Of course, many of us work in the summer too. Professional Development, teaching summer school, running camps for kids or programs for adults, even bar tending. Even so, summer has a different feel and is easier on the body and mind. When we came back to school, I definitely felt refreshed and ready for a new year.
As tired as I am at the end of only our second week (and not even a full week!), I feel good about how the year started. We had a lot to get used to this year: new schedules, new model for teaching (workshop model), co-teaching, lots of new ELL students for me to test. Luckily, teachers are some of the most flexible people I know - because we have to be. We keep right on doing our job, incorporating all these changes seamlessly; it's as if we have always been doing these things.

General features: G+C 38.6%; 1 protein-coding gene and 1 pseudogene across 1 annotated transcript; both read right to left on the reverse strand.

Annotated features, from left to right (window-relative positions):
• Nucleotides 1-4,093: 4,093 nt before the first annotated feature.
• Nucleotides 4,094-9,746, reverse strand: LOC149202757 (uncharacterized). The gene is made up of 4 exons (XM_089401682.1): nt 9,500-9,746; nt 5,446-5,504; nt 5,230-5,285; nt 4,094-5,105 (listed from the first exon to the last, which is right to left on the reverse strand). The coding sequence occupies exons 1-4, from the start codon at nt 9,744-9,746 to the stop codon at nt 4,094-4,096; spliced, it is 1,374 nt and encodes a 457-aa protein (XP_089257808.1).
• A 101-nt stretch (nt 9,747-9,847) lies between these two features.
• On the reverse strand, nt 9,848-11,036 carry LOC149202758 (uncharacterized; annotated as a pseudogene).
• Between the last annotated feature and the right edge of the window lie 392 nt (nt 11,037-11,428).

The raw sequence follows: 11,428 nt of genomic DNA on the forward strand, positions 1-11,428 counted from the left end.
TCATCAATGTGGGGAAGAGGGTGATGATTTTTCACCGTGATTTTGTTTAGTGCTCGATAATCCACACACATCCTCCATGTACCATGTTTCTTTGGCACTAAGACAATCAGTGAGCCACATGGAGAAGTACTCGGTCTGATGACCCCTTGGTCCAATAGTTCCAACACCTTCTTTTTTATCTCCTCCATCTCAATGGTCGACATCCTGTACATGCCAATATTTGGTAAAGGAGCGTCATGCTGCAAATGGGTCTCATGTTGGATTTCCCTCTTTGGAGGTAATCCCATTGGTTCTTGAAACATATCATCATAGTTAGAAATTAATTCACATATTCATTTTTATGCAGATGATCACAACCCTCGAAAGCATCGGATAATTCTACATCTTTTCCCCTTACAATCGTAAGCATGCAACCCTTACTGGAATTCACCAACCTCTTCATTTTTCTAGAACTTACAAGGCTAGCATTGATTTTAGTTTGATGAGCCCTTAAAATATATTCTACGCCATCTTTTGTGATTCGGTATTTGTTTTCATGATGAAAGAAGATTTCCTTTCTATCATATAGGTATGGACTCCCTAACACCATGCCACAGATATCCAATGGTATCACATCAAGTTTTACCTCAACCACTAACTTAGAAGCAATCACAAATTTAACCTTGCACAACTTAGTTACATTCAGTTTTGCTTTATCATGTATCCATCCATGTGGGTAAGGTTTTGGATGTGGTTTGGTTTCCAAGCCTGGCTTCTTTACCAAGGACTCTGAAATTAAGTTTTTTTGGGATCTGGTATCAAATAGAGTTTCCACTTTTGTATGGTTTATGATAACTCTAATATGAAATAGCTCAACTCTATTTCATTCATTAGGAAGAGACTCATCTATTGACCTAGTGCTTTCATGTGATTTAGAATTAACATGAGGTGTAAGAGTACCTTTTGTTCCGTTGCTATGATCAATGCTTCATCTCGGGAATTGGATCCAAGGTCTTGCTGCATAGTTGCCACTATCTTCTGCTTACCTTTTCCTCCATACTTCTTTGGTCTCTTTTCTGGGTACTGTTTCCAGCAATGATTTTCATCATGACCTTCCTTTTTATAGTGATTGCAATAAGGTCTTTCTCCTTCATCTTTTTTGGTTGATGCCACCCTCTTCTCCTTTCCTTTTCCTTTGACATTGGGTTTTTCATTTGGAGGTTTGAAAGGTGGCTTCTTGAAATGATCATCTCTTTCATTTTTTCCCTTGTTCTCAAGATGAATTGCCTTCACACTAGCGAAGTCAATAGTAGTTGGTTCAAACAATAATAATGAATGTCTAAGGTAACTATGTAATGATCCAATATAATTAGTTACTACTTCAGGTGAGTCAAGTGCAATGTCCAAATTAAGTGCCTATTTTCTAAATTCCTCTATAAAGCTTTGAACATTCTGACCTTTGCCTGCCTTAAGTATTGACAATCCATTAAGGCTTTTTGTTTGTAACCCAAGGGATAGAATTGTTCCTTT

Our new 7th graders (of which my daughter is one) seem pretty great so far - although I see the honeymoon period ending with a few of them. Even so, nothing like the challenges we faced last year with our 8th grade. They get excited about reading and writing and science and math. Some of them are self-professed nerds (love that!), some are athletic AND nerdy, which is something you couldn't be when I was in 7th grade; they run the gamut of possibilities and they bring a lot to our school.
Teachers are resilient and hopeful - more things I admire so much about my colleagues. As bad as the year was for many of us last year, we came this year with smiles and good intentions. I didn't like how I felt most days last year and how the only solace I found was in my classroom when I closed the door. I don't like "just doing my job". I want to do it well, to contribute to our building and community in a constructive way. After a meeting with a consultant working with our school on restorative practices (for us, not the students) I have renewed hope that this can happen this year. Fingers crossed.